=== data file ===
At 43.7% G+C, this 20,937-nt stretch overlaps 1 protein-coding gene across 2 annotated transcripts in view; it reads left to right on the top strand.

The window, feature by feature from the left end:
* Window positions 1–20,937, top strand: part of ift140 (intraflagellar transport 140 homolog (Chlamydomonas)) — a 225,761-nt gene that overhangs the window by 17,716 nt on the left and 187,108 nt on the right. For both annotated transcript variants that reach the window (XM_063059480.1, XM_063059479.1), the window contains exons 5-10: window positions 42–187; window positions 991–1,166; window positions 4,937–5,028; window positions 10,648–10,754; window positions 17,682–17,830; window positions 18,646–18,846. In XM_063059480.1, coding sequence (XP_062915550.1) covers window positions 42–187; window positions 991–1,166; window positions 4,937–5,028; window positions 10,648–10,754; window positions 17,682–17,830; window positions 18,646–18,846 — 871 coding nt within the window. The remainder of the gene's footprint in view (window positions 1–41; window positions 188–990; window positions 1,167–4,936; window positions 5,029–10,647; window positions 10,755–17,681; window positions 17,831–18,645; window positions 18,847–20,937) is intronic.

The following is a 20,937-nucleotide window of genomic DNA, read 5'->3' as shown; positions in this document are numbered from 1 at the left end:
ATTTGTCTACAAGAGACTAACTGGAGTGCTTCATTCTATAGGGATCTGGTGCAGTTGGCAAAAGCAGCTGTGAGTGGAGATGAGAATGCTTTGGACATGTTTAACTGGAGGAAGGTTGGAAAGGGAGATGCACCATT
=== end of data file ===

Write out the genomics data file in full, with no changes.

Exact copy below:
At 43.7% G+C, this 20,937-nt stretch overlaps 1 protein-coding gene across 2 annotated transcripts in view; it reads left to right on the top strand.

The window, feature by feature from the left end:
* Window positions 1–20,937, top strand: part of ift140 (intraflagellar transport 140 homolog (Chlamydomonas)) — a 225,761-nt gene that overhangs the window by 17,716 nt on the left and 187,108 nt on the right. For both annotated transcript variants that reach the window (XM_063059480.1, XM_063059479.1), the window contains exons 5-10: window positions 42–187; window positions 991–1,166; window positions 4,937–5,028; window positions 10,648–10,754; window positions 17,682–17,830; window positions 18,646–18,846. In XM_063059480.1, coding sequence (XP_062915550.1) covers window positions 42–187; window positions 991–1,166; window positions 4,937–5,028; window positions 10,648–10,754; window positions 17,682–17,830; window positions 18,646–18,846 — 871 coding nt within the window. The remainder of the gene's footprint in view (window positions 1–41; window positions 188–990; window positions 1,167–4,936; window positions 5,029–10,647; window positions 10,755–17,681; window positions 17,831–18,645; window positions 18,847–20,937) is intronic.

The following is a 20,937-nucleotide window of genomic DNA, read 5'->3' as shown; positions in this document are numbered from 1 at the left end:
ATTTGTCTACAAGAGACTAACTGGAGTGCTTCATTCTATAGGGATCTGGTGCAGTTGGCAAAAGCAGCTGTGAGTGGAGATGAGAATGCTTTGGACATGTTTAACTGGAGGAAGGTTGGAAAGGGAGATGCACCATT